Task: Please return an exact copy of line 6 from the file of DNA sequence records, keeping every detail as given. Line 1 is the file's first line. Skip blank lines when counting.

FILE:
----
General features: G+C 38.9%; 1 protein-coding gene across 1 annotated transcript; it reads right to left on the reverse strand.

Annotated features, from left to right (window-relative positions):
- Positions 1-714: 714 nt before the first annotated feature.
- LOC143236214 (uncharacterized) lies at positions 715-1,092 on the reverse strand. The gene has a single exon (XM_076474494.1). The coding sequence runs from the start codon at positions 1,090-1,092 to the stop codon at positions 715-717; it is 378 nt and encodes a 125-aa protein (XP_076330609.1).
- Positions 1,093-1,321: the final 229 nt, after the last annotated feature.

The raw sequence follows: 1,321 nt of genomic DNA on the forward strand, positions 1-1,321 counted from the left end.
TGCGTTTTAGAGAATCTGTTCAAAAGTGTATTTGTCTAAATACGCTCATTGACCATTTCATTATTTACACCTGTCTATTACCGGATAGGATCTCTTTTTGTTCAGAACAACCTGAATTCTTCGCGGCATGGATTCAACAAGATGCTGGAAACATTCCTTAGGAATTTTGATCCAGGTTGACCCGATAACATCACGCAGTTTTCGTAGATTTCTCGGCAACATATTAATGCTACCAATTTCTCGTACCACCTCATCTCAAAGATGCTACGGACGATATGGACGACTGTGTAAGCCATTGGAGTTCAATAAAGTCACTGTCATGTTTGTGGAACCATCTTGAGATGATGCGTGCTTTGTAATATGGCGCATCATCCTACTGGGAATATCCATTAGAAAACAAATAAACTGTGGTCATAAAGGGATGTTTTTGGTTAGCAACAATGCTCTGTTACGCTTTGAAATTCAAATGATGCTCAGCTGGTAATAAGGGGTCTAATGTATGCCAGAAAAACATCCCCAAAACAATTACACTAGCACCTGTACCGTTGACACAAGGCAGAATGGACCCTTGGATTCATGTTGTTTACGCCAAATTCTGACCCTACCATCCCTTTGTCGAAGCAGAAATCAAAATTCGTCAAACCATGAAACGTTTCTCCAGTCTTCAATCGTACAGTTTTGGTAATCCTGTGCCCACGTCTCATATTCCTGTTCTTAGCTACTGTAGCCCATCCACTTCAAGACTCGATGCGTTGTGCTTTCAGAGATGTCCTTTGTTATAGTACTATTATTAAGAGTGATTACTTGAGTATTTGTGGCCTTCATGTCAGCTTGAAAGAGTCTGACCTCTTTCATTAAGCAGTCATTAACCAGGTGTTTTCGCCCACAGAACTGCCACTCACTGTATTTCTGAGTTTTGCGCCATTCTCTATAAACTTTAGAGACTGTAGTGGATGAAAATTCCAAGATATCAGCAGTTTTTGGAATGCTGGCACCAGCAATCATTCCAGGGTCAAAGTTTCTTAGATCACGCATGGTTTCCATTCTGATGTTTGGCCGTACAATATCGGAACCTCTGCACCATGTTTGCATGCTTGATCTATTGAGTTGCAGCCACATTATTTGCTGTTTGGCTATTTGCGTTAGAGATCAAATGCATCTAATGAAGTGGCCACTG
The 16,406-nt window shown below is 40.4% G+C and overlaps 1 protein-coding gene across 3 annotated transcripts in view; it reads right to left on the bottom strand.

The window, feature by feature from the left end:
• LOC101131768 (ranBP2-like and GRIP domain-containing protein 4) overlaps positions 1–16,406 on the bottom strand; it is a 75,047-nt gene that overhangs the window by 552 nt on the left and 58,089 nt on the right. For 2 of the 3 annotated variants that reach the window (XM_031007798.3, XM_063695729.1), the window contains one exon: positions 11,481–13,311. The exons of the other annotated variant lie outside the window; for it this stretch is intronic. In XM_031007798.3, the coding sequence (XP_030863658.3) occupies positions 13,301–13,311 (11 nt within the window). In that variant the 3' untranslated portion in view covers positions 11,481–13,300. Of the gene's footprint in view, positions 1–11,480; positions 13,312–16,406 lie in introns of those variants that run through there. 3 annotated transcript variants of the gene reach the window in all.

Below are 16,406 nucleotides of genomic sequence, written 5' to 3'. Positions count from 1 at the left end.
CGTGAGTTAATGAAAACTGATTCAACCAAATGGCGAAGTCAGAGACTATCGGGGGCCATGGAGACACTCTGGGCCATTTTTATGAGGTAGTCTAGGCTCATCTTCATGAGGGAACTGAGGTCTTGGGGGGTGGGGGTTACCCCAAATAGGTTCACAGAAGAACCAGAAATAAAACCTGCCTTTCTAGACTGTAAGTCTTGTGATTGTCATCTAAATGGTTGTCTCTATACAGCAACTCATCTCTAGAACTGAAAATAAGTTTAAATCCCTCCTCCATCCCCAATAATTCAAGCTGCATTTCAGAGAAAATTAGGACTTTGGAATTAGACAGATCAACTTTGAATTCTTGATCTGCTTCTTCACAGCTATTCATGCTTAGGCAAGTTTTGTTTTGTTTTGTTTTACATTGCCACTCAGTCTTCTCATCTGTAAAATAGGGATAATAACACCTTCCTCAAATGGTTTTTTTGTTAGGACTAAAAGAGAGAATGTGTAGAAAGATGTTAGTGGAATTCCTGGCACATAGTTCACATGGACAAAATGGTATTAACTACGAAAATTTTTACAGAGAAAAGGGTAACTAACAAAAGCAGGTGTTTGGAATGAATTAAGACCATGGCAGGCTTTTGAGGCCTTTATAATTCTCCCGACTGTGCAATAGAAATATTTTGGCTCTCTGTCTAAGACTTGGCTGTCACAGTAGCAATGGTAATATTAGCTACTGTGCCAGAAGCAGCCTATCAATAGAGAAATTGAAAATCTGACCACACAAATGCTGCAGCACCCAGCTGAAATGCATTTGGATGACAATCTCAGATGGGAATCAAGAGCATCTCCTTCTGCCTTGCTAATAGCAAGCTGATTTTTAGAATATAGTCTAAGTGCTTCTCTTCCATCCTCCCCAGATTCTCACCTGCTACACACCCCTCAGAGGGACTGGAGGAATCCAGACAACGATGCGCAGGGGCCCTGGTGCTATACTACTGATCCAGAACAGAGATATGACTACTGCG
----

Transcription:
The raw sequence follows: 1,321 nt of genomic DNA on the forward strand, positions 1-1,321 counted from the left end.